Tracking the Relationship Between Customer Retention, Pricing, Price Complaints and Closing Rates
Over the past 16 years, Contractor 20/20 has done consumer surveys for more than 500 plumbing and HVAC contractors… and I can say for a fact that most have been underpriced. We have been tracking the relationship between customer retention, pricing, price complaints and closing rates. We have been tracking the difference between the high profit contractors (that stay in business long term) and the low profit contractors (that fail after just a few years).
Here are some facts that I can share:
- The free market does not forgive inefficient, overstaffed, or higher than normal range overhead companies in the long-run.
- The free market does not forgive bad service in the long-run.
- The free market does not forgive bad quality of workmanship in the long-run.
- Across the board markups do not work to maximize profit; you need to look at closing rates service by service and product by product.
- Companies with better sales training can charge more without hurting closing rates.
*Almost all companies that have been around for more than five years DO NOT have major efficiency, staffing or quality problems… Most companies are good at doing the hard things like doing a quality job and not leaving a customer behind who would use them again.
But at least 44/50 of the last companies we surveyed were underpriced and operating at lower than necessary profit levels – only TWO were overpriced and heading for a cliff.
MY POINT: Most plumbing and HVAC contractors are underpriced.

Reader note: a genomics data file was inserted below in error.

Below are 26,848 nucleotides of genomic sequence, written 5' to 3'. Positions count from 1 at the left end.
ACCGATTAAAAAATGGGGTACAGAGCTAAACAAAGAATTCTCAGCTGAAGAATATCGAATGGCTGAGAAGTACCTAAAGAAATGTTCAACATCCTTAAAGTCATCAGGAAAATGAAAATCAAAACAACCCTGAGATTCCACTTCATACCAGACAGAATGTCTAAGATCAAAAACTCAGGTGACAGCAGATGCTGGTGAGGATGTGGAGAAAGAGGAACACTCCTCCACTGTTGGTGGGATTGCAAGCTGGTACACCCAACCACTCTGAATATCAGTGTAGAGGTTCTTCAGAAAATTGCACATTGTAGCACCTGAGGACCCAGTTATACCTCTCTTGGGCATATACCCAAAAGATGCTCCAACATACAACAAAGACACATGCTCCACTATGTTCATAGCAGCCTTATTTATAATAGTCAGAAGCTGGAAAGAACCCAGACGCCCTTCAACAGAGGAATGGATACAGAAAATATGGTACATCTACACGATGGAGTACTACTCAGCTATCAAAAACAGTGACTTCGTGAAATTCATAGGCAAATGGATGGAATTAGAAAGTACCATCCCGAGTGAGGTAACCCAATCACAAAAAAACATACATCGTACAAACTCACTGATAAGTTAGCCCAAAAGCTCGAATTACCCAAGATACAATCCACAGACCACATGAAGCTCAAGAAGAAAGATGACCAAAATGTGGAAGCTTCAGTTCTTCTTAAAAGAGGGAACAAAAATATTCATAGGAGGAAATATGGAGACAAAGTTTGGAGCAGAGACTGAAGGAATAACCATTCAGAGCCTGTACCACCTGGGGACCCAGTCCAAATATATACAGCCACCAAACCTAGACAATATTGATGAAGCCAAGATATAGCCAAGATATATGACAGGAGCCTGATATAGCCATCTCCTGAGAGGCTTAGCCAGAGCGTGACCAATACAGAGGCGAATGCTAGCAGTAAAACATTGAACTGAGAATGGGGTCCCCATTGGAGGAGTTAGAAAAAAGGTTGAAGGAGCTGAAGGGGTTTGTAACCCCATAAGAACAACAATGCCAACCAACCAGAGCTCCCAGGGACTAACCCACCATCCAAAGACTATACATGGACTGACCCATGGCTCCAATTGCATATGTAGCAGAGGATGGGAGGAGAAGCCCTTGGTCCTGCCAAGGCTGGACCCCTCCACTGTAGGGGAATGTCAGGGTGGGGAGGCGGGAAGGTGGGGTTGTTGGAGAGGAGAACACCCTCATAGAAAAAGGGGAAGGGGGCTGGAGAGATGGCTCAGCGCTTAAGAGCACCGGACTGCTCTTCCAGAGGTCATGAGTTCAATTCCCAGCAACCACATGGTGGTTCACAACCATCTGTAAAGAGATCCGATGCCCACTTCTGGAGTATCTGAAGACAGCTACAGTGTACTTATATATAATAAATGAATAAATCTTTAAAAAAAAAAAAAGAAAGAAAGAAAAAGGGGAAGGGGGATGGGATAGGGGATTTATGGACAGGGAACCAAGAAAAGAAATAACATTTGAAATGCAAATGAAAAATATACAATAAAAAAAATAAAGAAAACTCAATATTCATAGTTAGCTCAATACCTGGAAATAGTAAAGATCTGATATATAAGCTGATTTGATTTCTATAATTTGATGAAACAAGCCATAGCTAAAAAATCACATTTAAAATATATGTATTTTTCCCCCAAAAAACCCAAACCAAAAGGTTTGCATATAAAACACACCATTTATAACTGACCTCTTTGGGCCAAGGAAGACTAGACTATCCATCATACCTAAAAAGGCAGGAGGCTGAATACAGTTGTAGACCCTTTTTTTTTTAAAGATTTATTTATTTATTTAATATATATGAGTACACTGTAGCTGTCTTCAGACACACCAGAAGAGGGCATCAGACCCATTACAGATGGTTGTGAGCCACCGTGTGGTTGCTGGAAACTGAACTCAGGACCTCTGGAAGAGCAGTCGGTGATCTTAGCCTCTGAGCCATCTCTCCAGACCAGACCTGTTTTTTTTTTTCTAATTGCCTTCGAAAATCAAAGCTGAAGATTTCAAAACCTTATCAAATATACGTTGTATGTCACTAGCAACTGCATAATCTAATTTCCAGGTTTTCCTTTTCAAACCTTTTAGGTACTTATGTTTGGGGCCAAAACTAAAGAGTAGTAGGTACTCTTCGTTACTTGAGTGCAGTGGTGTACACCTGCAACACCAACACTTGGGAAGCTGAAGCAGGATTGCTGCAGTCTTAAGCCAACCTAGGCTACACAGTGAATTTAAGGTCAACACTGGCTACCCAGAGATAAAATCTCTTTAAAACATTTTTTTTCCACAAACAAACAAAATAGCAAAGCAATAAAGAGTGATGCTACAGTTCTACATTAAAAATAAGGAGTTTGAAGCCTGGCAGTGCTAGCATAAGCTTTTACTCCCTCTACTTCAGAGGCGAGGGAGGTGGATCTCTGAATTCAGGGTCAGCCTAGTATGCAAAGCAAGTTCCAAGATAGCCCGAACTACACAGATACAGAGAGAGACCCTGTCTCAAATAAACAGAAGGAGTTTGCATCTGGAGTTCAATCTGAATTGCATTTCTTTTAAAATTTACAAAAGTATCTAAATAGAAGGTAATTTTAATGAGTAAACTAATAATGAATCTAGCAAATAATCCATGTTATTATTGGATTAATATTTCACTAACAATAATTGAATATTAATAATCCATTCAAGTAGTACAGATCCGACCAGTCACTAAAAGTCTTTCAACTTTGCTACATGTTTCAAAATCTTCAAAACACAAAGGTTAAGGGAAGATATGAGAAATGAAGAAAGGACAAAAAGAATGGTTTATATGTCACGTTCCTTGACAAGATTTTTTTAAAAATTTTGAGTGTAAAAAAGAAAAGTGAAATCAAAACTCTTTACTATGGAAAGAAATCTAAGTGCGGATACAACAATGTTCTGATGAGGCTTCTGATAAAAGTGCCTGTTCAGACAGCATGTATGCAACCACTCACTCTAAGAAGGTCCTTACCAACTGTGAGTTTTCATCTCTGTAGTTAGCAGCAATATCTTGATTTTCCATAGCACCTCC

Companies that are priced too low are anemic in their profits and ability to market. Because of the short cash, they cannot generate enough in new sales to keep up with increasing overhead. They are too often on economic downturn – one accident or one lawsuit away from going out of business. They cannot hire the best people or acquire the best technologies. The owners will retire with less than they should. Their families will live under unnecessary stress that will most likely even destroy marriages. The owners will work too hard and die too young.
More often than not, they may go our of business or sell their customer list in the end for pennies on the dollar to someone who is not afraid to make the necessary and appropriate changes.
Correct pricing is not the same from one state and one city to the next due to labor cost variations often tied to general cost of living in that area. Correct pricing also varies according to the level of service you give; customers expect to pay more at the Hilton than at the Super 8. But not every town has a Hilton. That’s because not every town has the right demographics of the right population in large enough numbers to support a Hilton.
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There are defiantly statistical relationships that high profit companies share in the area. Relationships between: Customer retention, pricing, price complaints, closing rates and market share. But here is the hard truth… The experts cannot talk about this in group meeting or group forums. That could be seen as PRICE FIXING and that is against the law and against the rules of every forum, including this one.
The only thing I can say is that the high profit recipe exists and I can invite you to study your statistical relationships between customer retention, pricing, price complaints and closing rates and experience for yourself.
I would like to know if you agree or disagree with my conclusions and to encourage all to keep a close watch on the numbers they should be tracking.
At your service,
President of Contractor 20/20
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